Forever young

I went to a concert last night which featured all of Focus, the Strawbs and Wishbone Ash. All were good, but Focus remained the most innovative with Thijs van Leer on Hammond (what bands still play a Hammond organ?) - and after seeing Pierre van der Linden I now know that I want to be a drummer when I grow up.

It is a reminder that like it or not (and many don't), those born in the late 40s and the 50s still set the agenda for much in the social, political and cultural scene. Isn't our likely next Prime Minister, David Cameron, a timid and air-brushed version of what we might have been heard 20 years ago, albeit still trapped by the right wing of his own party into insipid ineffectiveness?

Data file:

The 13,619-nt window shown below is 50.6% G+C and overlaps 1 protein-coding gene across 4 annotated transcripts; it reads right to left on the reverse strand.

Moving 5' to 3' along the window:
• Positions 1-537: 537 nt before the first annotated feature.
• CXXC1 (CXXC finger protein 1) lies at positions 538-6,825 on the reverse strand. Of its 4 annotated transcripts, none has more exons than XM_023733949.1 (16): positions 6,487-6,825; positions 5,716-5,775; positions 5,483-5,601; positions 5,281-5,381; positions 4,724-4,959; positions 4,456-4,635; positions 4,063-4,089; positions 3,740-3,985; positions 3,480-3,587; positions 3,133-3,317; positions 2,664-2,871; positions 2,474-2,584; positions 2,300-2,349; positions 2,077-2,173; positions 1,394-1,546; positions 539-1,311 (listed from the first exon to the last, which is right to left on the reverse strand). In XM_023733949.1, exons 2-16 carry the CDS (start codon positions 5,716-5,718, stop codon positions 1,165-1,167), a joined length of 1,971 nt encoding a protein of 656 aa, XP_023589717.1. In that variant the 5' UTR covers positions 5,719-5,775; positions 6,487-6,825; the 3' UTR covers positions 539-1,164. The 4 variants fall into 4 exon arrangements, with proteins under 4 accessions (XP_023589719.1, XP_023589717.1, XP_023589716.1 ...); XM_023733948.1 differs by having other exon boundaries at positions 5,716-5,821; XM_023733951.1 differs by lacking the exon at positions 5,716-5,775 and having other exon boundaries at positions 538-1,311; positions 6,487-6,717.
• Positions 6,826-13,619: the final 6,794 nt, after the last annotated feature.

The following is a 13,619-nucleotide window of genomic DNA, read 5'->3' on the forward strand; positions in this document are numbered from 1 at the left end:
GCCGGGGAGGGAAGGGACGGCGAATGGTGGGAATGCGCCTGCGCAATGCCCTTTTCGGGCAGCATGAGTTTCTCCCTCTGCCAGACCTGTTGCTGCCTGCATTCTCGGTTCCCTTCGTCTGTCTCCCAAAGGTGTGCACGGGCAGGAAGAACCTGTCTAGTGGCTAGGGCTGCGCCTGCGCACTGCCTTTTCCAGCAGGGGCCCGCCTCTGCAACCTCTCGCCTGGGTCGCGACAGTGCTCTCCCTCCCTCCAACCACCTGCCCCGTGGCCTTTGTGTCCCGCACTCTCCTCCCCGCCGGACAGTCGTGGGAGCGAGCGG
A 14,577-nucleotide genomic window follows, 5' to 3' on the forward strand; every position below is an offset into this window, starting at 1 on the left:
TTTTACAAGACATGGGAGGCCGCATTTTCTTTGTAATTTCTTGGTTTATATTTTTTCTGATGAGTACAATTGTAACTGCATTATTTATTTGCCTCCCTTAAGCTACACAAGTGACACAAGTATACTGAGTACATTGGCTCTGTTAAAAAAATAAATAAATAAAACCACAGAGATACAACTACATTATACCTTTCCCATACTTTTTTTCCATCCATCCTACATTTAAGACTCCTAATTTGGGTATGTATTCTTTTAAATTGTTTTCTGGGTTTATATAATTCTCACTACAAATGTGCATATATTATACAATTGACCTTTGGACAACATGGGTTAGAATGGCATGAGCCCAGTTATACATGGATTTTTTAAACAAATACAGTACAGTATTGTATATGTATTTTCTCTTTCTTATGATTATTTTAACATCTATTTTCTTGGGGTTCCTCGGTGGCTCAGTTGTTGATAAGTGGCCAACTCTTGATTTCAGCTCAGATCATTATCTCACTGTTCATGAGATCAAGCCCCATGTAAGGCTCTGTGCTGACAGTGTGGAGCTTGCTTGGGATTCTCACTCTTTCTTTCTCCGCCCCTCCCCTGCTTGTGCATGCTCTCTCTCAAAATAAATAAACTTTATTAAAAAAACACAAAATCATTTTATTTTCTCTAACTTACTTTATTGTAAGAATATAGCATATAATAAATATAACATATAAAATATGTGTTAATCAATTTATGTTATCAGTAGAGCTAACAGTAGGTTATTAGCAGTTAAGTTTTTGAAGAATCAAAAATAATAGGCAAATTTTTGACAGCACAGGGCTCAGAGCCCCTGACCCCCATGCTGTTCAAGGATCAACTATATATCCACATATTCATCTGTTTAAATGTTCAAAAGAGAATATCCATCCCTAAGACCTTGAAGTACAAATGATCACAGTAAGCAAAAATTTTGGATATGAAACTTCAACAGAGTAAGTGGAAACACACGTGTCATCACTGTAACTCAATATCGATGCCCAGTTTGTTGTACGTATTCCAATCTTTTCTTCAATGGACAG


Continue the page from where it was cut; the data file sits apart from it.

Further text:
But what of young people in Britain today? Very often marginalised, victimised and disposable. The UK was recently criticised by the UN's Committee on the Rights of the Child for its retrogressive (and ultimately self-defeating) approach to the young, and in particular in relation to the demonisation of teenagers. Treat young people as criminals and they will become criminals: yes, binge drinking by teenagers is problematic, but it is not answered by forever bringing in new criminal sanctions. Much of the blame probably lies in the anti-risk culture that has developed, which leaves the young deprived of all meaningful energetic interaction with the world around them, and results in the only release remaining to them being the creation of mayhem on Friday and Saturday nights when they reach an age to tell their elders to get lost. Policies need to be developed not to deprive the young of all creative physical and other impulses, but to channel them into socially acceptable forms free of the excessive regulation encouraged by well intended but socially destructive one-issue pressure groups. Perhaps we also have to be mature enough to realise that in life bad things sometimes happen, to the young as well as to the old, and it doesn't always mean that someone is to blame: but the unfortunate truth may be that we are some way from that.